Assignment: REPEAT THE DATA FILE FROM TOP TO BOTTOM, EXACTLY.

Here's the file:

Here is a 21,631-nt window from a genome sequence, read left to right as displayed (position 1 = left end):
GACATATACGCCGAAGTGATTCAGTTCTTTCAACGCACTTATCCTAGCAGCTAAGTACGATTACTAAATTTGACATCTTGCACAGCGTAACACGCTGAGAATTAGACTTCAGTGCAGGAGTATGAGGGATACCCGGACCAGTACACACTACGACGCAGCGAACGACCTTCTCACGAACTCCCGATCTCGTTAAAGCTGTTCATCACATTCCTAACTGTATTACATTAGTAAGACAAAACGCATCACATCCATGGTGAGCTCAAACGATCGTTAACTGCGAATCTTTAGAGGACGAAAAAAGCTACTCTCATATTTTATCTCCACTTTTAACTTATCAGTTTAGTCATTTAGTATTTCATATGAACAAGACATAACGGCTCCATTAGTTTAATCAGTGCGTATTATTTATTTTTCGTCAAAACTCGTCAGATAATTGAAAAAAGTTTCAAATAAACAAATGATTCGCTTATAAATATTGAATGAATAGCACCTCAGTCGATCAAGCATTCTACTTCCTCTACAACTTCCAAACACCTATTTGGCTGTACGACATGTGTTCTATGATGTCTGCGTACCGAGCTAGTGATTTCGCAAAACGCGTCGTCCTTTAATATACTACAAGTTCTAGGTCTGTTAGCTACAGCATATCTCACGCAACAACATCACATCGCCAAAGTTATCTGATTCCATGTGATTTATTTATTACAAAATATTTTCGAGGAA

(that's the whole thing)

Here is a 21,631-nt window from a genome sequence, read left to right as displayed (position 1 = left end):
GACATATACGCCGAAGTGATTCAGTTCTTTCAACGCACTTATCCTAGCAGCTAAGTACGATTACTAAATTTGACATCTTGCACAGCGTAACACGCTGAGAATTAGACTTCAGTGCAGGAGTATGAGGGATACCCGGACCAGTACACACTACGACGCAGCGAACGACCTTCTCACGAACTCCCGATCTCGTTAAAGCTGTTCATCACATTCCTAACTGTATTACATTAGTAAGACAAAACGCATCACATCCATGGTGAGCTCAAACGATCGTTAACTGCGAATCTTTAGAGGACGAAAAAAGCTACTCTCATATTTTATCTCCACTTTTAACTTATCAGTTTAGTCATTTAGTATTTCATATGAACAAGACATAACGGCTCCATTAGTTTAATCAGTGCGTATTATTTATTTTTCGTCAAAACTCGTCAGATAATTGAAAAAAGTTTCAAATAAACAAATGATTCGCTTATAAATATTGAATGAATAGCACCTCAGTCGATCAAGCATTCTACTTCCTCTACAACTTCCAAACACCTATTTGGCTGTACGACATGTGTTCTATGATGTCTGCGTACCGAGCTAGTGATTTCGCAAAACGCGTCGTCCTTTAATATACTACAAGTTCTAGGTCTGTTAGCTACAGCATATCTCACGCAACAACATCACATCGCCAAAGTTATCTGATTCCATGTGATTTATTTATTACAAAATATTTTCGAGGAA